ANSI - American National Standards Institute
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Information Science, Biomedical Research and Standards are Focus of Two Conferences


New York, Oct 28, 2003

The last decade has seen an explosive increase in the use of information science and technology within all areas of biology and medicine. From molecular biology to genomics to organism modeling, research has become dependent on databases, software and networks that proliferate everyday. Information technology standards are a key aspect to ensuring that this happens.

Biomedical computing is rapidly becoming an essential partner in transforming research data into biomedical knowledge. With this in mind, the National Institutes of Health (NIH) is convening a symposium on November 6-7, 2003, to explore how biologists and computer scientists are laying the foundation for scientific discoveries touching every aspect of the NIH mission.

According to conference organizers, ““Digital Biology: The Emerging Paradigm” will offer a broad look at contemporary issues arising from the convergence of biomedical and computational research. Its purposes are twofold:

  • To demonstrate how computational approaches to biomedical research have yielded breakthroughs that advance the prevention, diagnosis, and treatment of disease
  • To identify national research needs and opportunities in the computational and quantitative sciences critical to the future of biomedical discovery

Key issues to be addressed include (1) the mounting scientific imperative to study biological systems at multiple levels of organization, (2) the growing need to use quantitative approaches to analyze biomedical data on a large scale, and (3) the potential impact of extensive computer networks on the nature and conduct of biomedical research.

Preceding the event, the National Institute of Standards and Technology (NIST) is partnering with NIH to offer a two-day conference to identify opportunities for information science (IS) standards and standards development to facilitate bioscience and biomedical research. The event, entitled “Information Science Standards to Enable Biomedical Research,” will be held on November 4 and 5, 2003, in Bethesda, Maryland.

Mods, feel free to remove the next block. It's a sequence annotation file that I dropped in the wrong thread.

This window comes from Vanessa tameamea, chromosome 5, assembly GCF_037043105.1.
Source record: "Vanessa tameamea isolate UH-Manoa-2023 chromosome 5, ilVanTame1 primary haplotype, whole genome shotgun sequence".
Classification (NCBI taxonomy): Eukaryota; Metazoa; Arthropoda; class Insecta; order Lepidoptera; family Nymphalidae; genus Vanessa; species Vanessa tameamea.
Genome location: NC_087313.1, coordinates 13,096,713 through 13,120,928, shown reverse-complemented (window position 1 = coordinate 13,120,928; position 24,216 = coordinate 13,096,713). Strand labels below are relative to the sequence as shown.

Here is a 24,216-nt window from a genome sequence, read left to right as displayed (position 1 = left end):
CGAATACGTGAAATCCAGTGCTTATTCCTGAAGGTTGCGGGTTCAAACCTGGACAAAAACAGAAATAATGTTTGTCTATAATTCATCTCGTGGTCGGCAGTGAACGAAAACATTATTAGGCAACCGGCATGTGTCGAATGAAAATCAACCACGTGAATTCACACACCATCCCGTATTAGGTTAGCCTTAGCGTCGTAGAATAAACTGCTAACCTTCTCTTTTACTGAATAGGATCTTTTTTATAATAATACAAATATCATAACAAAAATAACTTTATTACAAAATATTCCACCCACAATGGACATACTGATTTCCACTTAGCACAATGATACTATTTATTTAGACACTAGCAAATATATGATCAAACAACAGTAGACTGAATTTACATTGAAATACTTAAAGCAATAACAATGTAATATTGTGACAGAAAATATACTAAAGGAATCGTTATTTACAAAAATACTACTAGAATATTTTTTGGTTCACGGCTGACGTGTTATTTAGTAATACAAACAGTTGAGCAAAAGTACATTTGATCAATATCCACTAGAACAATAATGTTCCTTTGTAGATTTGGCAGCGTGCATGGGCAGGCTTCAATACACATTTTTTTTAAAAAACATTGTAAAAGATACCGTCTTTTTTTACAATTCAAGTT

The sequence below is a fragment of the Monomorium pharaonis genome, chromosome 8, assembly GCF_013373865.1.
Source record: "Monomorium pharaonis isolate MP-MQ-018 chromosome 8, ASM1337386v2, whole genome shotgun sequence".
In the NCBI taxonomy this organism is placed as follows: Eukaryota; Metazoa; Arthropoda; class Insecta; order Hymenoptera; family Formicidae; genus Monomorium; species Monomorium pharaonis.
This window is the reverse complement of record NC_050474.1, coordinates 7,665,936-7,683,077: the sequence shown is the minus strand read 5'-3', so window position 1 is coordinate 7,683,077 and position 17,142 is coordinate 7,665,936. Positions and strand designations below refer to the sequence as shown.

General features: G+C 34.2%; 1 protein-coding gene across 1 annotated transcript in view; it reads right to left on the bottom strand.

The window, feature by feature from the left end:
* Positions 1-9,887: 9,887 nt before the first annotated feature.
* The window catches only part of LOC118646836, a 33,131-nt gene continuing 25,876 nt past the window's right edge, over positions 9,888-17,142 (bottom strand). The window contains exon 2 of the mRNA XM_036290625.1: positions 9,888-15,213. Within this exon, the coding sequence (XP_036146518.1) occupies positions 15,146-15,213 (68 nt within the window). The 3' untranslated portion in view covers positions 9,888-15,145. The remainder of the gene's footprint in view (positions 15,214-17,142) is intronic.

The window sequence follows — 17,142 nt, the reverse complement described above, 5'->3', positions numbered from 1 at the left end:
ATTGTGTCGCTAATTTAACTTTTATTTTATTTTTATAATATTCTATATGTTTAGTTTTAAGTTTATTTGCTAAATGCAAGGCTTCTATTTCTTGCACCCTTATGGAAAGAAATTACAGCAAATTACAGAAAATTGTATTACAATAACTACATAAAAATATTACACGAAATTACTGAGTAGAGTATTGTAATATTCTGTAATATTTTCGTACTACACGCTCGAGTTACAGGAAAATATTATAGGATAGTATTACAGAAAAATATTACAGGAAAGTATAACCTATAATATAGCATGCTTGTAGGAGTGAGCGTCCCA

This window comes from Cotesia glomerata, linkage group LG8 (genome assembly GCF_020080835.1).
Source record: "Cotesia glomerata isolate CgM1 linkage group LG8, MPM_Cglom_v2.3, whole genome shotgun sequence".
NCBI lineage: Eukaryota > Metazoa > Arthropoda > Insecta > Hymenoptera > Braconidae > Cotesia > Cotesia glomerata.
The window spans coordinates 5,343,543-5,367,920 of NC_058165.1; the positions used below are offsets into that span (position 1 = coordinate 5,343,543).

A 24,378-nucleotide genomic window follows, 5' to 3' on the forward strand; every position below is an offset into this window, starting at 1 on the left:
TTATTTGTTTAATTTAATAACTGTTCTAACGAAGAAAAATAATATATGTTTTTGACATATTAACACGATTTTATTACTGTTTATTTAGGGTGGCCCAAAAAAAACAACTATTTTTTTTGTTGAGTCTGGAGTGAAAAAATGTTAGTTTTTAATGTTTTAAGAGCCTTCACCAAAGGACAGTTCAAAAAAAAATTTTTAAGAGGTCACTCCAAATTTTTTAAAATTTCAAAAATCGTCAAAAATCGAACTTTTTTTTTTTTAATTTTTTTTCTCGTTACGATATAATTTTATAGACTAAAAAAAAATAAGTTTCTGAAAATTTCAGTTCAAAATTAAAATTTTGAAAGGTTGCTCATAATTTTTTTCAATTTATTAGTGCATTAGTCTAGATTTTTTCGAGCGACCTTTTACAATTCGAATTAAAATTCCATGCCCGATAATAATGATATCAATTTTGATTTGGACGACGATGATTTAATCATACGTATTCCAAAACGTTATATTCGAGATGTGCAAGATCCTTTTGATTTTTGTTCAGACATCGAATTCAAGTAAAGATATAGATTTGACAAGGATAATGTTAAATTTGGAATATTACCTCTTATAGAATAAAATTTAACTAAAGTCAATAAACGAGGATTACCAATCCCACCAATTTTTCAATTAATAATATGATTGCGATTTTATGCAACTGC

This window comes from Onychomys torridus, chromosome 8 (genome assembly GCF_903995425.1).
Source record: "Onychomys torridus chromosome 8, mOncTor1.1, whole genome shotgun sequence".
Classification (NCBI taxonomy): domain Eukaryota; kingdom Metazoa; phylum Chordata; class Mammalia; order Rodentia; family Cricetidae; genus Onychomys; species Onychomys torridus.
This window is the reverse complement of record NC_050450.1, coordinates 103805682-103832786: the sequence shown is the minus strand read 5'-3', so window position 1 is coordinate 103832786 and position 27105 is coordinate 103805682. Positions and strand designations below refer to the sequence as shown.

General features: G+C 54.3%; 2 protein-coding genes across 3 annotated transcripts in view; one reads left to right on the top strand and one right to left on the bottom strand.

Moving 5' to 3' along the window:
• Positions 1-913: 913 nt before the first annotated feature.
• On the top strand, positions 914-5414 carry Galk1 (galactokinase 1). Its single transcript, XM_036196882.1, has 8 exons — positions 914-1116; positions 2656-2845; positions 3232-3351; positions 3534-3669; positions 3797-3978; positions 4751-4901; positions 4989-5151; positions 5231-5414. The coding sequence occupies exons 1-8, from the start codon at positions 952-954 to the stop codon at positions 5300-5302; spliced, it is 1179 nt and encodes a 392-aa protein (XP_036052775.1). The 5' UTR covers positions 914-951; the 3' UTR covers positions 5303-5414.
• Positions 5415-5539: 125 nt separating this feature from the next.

The goal of the event is to define the current and emerging state of information science (IS) standards related to bioscience and biomedical research, and to identify barriers and gaps to, and opportunities and pathways for, IS standards development and implementation to enhance bioscience and biomedical research.

This workshop brings together researchers in biology and medicine with experts on data, networks, and computation to discuss how and why such standards are required for bioscience and biomedical research. Pre-conference materials indicate that the workshop will focus on three specific areas:

  • Biomedical Data Integration Standards. (e.g., ontology, data format, nomenclature) The goal of this session is to assess current standards associated with the integration and use of massive and complex data sets from diverse, distributed sources and different levels of biological systems and identify areas where more (or different) is needed.
  • Networked Science. As we enter an era of intensely collaborative science enabled by intelligent computer networks and the teragrid -- the world's largest, fastest, distributed infrastructure for open scientific research. What IS standards are needed to harness this computer power to advance biology and medical research? How will such standards foster the virtual laboratories of the future?
  • Quantitative Computational Biology. Advances in computation power, networking, modeling and applied mathematics have made quantitative computational biology a reality. The analysis and interpretation of biological knowledge increasingly results from modeling of complex biological phenomena. What standards are required to improve today’s environment for quantitative computational biology?

Dr. Arden Bement, NIST director, will open the conference with welcoming remarks.

For more information, or to register, please visit the NIST conference website.

 Homeland Defense and Security Standardization Collaborative